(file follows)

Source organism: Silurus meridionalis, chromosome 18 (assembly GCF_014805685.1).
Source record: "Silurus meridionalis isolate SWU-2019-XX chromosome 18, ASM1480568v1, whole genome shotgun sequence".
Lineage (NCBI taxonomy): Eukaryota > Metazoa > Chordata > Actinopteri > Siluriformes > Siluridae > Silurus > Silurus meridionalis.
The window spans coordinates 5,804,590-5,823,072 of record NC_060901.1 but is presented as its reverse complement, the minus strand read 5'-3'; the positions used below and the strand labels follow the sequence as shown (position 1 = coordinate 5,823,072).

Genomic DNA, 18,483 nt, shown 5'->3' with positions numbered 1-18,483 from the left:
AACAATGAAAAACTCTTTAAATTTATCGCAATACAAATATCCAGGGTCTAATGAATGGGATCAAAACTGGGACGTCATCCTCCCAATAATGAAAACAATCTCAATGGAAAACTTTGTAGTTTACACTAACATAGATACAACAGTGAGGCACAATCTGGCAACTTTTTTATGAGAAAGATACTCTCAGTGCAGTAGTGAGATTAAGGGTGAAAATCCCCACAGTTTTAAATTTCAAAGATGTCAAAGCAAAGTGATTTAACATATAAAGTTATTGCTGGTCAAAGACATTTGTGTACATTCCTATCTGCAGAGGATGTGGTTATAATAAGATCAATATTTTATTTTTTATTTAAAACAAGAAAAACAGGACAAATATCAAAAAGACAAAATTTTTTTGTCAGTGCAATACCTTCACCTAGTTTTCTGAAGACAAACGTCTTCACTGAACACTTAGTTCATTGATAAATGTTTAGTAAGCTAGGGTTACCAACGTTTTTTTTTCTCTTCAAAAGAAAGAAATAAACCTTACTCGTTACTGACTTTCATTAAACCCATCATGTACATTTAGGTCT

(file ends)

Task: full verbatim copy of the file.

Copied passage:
Source organism: Silurus meridionalis, chromosome 18 (assembly GCF_014805685.1).
Source record: "Silurus meridionalis isolate SWU-2019-XX chromosome 18, ASM1480568v1, whole genome shotgun sequence".
Lineage (NCBI taxonomy): Eukaryota > Metazoa > Chordata > Actinopteri > Siluriformes > Siluridae > Silurus > Silurus meridionalis.
The window spans coordinates 5,804,590-5,823,072 of record NC_060901.1 but is presented as its reverse complement, the minus strand read 5'-3'; the positions used below and the strand labels follow the sequence as shown (position 1 = coordinate 5,823,072).

Genomic DNA, 18,483 nt, shown 5'->3' with positions numbered 1-18,483 from the left:
AACAATGAAAAACTCTTTAAATTTATCGCAATACAAATATCCAGGGTCTAATGAATGGGATCAAAACTGGGACGTCATCCTCCCAATAATGAAAACAATCTCAATGGAAAACTTTGTAGTTTACACTAACATAGATACAACAGTGAGGCACAATCTGGCAACTTTTTTATGAGAAAGATACTCTCAGTGCAGTAGTGAGATTAAGGGTGAAAATCCCCACAGTTTTAAATTTCAAAGATGTCAAAGCAAAGTGATTTAACATATAAAGTTATTGCTGGTCAAAGACATTTGTGTACATTCCTATCTGCAGAGGATGTGGTTATAATAAGATCAATATTTTATTTTTTATTTAAAACAAGAAAAACAGGACAAATATCAAAAAGACAAAATTTTTTTGTCAGTGCAATACCTTCACCTAGTTTTCTGAAGACAAACGTCTTCACTGAACACTTAGTTCATTGATAAATGTTTAGTAAGCTAGGGTTACCAACGTTTTTTTTTCTCTTCAAAAGAAAGAAATAAACCTTACTCGTTACTGACTTTCATTAAACCCATCATGTACATTTAGGTCT